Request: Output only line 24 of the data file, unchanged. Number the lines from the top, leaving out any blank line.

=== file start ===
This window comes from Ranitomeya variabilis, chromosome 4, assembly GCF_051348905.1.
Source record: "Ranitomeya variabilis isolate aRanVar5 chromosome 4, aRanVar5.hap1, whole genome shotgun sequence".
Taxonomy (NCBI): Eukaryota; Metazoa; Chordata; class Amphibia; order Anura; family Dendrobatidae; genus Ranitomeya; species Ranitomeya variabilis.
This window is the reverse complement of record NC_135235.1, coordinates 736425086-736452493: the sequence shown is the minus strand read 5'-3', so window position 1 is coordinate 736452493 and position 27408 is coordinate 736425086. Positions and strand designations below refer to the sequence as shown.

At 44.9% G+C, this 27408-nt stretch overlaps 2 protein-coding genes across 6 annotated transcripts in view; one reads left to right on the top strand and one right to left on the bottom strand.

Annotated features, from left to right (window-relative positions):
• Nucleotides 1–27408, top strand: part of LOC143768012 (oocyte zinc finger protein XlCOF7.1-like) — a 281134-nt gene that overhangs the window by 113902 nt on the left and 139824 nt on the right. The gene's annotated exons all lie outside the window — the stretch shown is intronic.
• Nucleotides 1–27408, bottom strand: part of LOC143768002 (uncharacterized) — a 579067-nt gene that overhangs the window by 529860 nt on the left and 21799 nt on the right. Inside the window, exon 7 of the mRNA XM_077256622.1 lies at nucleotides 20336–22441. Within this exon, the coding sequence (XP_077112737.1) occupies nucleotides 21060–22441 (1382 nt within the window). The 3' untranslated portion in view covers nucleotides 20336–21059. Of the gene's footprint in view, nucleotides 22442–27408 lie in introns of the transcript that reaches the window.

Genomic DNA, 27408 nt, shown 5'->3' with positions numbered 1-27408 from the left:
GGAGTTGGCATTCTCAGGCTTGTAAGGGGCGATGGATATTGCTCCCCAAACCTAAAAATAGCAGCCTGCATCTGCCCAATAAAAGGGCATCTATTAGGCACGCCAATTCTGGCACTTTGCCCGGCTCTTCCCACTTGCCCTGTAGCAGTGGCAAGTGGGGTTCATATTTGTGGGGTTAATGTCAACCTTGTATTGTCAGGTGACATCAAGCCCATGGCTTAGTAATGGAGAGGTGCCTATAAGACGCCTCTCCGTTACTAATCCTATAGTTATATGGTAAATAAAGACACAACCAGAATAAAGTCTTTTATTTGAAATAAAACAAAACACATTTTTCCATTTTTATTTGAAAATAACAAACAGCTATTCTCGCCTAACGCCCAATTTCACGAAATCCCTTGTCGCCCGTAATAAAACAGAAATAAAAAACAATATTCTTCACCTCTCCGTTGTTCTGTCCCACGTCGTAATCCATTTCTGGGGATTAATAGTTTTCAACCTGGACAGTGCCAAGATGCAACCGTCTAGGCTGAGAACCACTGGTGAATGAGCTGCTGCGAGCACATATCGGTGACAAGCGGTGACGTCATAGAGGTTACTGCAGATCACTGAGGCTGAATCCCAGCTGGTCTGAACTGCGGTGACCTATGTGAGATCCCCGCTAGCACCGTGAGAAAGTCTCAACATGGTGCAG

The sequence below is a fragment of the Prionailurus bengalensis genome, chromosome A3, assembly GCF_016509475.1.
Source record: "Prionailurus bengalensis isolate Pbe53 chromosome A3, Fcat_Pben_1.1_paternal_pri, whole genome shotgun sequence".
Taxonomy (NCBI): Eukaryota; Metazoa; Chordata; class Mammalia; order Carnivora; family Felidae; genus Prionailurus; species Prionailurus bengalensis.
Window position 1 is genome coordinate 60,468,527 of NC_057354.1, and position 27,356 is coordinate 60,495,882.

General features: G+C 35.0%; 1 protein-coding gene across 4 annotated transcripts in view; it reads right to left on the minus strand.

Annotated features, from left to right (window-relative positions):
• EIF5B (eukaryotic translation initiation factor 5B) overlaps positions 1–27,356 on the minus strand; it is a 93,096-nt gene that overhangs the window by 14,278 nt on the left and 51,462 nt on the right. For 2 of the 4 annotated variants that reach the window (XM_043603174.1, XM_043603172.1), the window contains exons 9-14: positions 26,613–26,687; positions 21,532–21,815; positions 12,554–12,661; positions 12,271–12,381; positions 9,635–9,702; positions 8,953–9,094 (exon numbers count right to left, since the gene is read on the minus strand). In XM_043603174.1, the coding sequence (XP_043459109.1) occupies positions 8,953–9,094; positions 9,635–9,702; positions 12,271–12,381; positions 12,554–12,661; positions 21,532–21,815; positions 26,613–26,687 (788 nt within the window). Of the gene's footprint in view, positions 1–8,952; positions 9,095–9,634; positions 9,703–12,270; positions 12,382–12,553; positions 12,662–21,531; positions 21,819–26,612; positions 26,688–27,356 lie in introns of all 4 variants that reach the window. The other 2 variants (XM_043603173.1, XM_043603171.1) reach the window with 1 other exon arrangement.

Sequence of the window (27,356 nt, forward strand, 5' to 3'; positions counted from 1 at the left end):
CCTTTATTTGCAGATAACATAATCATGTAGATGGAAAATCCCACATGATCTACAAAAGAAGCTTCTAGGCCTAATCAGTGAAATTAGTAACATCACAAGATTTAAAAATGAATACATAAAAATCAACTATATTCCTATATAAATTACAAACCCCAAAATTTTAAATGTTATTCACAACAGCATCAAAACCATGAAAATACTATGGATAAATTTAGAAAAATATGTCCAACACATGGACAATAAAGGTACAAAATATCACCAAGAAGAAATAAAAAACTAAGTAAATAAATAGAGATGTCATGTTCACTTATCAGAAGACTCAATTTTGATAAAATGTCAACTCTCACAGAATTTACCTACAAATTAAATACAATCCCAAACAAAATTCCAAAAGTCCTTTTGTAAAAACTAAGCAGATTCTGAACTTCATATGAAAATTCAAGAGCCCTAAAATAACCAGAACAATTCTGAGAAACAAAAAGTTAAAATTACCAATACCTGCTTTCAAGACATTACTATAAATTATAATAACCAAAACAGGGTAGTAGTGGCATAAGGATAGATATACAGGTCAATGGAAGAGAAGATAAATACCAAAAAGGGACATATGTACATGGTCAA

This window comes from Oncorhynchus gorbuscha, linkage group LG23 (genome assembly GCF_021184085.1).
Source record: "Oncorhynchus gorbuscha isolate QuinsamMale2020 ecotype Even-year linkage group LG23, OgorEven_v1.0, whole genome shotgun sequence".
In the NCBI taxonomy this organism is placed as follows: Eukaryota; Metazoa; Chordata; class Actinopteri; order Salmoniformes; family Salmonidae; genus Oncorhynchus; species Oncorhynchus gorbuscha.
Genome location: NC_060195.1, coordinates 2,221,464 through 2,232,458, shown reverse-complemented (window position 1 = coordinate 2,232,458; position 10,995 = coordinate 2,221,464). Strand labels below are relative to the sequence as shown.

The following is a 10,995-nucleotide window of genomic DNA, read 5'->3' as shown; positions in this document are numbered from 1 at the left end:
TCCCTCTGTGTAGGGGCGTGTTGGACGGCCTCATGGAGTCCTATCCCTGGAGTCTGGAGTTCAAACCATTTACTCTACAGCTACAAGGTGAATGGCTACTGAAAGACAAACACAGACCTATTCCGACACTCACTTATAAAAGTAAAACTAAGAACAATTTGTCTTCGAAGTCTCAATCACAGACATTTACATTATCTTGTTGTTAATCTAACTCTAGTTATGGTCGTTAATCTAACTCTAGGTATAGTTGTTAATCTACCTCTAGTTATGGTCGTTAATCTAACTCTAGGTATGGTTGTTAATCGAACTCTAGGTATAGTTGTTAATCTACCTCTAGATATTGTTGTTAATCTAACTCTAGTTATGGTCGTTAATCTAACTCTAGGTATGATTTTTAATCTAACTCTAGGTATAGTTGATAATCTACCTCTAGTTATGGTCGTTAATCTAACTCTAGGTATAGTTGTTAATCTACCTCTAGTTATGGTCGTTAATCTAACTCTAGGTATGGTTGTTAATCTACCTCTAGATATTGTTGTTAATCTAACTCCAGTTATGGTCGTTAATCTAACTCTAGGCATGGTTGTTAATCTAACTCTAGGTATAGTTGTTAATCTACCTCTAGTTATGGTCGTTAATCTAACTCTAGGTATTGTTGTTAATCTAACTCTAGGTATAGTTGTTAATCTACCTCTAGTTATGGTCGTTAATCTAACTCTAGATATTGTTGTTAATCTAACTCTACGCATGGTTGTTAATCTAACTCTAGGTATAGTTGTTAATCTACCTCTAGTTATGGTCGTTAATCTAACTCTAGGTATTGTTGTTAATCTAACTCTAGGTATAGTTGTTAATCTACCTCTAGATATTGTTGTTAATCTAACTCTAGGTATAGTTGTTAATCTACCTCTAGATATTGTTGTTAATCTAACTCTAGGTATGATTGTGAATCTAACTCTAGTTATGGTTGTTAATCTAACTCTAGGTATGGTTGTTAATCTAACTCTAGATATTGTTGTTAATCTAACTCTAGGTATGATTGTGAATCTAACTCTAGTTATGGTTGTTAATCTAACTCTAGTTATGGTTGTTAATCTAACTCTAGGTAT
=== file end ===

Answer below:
The following is a 10,995-nucleotide window of genomic DNA, read 5'->3' as shown; positions in this document are numbered from 1 at the left end: